While cleaning my condo one day, I discovered something that I’ve carried with me since I was about four-years-old. Tucked away in a cupboard filled with odds-and-ends that I don’t have use for at the moment but can’t bear to part with, such as an unopened Holga camera and a Fitbit that taunts my guilty conscious, sat one of the first books that my parents bought me. With the title “Dinosaurs and Prehistoric Animals”, the content is pretty self-explanatory but it turned out to be so much more than just words on paper to my kinder self.
From the time I saw it on the bookshelf of Woolco, I was mesmerized. What were these majestic creatures on the cover? Were they monsters? Were they some form of dragon (and, if so, where was the princess that would inevitably need to be saved from them)? I wanted to learn more. My mind was blown when my father explained that they actually once inhabited the very same planet we lived on. As a child, it was almost too much to process (and apparently still is for a number of religious zealots). He explained how they lived and evolved, and theorized on their demise. From that point on, I became obsessed. The toys in my room were increasingly taken over by stuffed triceratops and scale-model T-Rexes. My father noted this and took me on a dig at Dinosaur Provincial Park and to visit the Royal Tyrell Museum of Palaeontology, both in Western Canada, which I try to still visit once a year.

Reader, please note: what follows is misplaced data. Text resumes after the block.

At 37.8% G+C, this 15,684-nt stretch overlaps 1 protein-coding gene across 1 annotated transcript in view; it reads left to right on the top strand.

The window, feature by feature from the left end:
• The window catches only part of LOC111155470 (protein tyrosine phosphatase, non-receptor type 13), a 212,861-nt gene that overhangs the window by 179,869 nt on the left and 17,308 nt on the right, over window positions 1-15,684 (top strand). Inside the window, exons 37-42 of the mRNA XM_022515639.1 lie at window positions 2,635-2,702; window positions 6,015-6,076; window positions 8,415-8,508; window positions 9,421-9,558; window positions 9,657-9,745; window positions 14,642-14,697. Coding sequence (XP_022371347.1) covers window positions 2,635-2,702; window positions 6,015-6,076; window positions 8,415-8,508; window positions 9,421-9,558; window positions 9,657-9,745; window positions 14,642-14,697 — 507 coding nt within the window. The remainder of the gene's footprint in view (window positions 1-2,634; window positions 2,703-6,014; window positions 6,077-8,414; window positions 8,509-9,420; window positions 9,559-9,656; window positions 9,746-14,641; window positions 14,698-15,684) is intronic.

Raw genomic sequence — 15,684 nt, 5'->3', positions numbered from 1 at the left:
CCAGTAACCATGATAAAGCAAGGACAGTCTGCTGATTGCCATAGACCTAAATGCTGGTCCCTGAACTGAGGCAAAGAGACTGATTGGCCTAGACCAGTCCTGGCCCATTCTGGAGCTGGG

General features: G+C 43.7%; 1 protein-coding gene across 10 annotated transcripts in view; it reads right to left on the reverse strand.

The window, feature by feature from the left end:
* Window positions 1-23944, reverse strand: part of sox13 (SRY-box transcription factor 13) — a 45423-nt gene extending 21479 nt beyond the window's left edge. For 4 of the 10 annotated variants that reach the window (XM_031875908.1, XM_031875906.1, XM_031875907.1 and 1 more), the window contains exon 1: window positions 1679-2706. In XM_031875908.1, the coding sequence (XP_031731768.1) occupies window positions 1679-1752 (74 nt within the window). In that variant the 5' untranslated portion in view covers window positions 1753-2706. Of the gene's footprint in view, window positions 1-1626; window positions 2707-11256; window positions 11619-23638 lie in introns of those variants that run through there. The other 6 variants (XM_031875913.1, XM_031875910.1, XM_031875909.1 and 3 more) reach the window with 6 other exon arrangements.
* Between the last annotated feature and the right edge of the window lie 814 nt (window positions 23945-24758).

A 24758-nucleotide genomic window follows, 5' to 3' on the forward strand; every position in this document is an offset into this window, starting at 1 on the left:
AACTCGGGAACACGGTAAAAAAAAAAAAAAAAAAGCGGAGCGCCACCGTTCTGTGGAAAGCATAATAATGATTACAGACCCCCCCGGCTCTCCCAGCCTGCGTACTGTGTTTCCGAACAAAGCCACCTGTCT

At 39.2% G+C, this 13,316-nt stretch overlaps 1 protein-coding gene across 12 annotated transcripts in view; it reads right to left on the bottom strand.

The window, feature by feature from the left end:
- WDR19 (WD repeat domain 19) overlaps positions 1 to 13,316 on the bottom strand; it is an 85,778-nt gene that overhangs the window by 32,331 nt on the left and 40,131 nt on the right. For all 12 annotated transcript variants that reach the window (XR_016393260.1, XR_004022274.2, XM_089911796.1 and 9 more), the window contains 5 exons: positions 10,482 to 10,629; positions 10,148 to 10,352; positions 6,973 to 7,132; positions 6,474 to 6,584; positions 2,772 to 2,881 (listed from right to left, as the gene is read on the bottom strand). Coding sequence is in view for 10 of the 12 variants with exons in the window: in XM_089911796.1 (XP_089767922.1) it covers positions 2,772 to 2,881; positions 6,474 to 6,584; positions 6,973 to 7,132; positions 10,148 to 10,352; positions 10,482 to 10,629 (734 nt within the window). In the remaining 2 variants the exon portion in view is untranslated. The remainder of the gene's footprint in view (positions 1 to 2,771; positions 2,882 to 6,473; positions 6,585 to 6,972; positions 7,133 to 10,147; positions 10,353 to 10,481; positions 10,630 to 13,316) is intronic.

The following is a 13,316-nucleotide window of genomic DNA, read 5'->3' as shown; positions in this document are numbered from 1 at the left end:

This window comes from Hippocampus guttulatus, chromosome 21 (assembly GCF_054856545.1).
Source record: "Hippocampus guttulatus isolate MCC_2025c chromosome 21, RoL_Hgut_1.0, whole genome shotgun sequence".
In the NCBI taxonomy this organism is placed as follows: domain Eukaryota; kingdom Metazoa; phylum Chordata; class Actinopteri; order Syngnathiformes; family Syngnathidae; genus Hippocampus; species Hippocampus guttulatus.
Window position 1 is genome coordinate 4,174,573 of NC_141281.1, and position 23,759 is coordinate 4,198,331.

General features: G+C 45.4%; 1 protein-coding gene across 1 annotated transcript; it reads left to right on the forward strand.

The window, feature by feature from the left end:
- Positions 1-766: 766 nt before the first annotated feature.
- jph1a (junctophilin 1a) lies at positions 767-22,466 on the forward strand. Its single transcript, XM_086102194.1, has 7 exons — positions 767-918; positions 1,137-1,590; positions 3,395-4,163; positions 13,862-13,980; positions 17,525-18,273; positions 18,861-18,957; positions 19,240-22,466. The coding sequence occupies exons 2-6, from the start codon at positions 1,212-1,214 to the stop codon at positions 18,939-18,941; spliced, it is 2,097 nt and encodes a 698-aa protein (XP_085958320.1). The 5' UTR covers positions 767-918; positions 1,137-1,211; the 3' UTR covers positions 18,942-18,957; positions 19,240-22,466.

Other than my name written on the inside front cover, the book is in really great condition considering how old it is and how much I would have referenced it growing up. Opening its pages today takes me back to sitting on the floor of my childhood bedroom, light pink walls and grey mottled carpet, as I soaked in every detail of the illustrations. The intricacies of the beast’s scaly skin, the ombre colour of the cretaceous landscapes … the book welcomed me into new worlds of which I would regularly visit in my mind and began my journey of being an unabashed bookworm. The price sticker for the book is still present. Just four dollars and ninety-five cents. A minuscule investment into a child’s imagination that has spawned decades of learning, wonder and enjoyment.
I don’t think I will ever get rid of this book. I don’t think I could. I have a bond with it that might seem silly, but it is my “Rosebud”. A thether to a simpler time and to a young girl that I never want to lose touch with.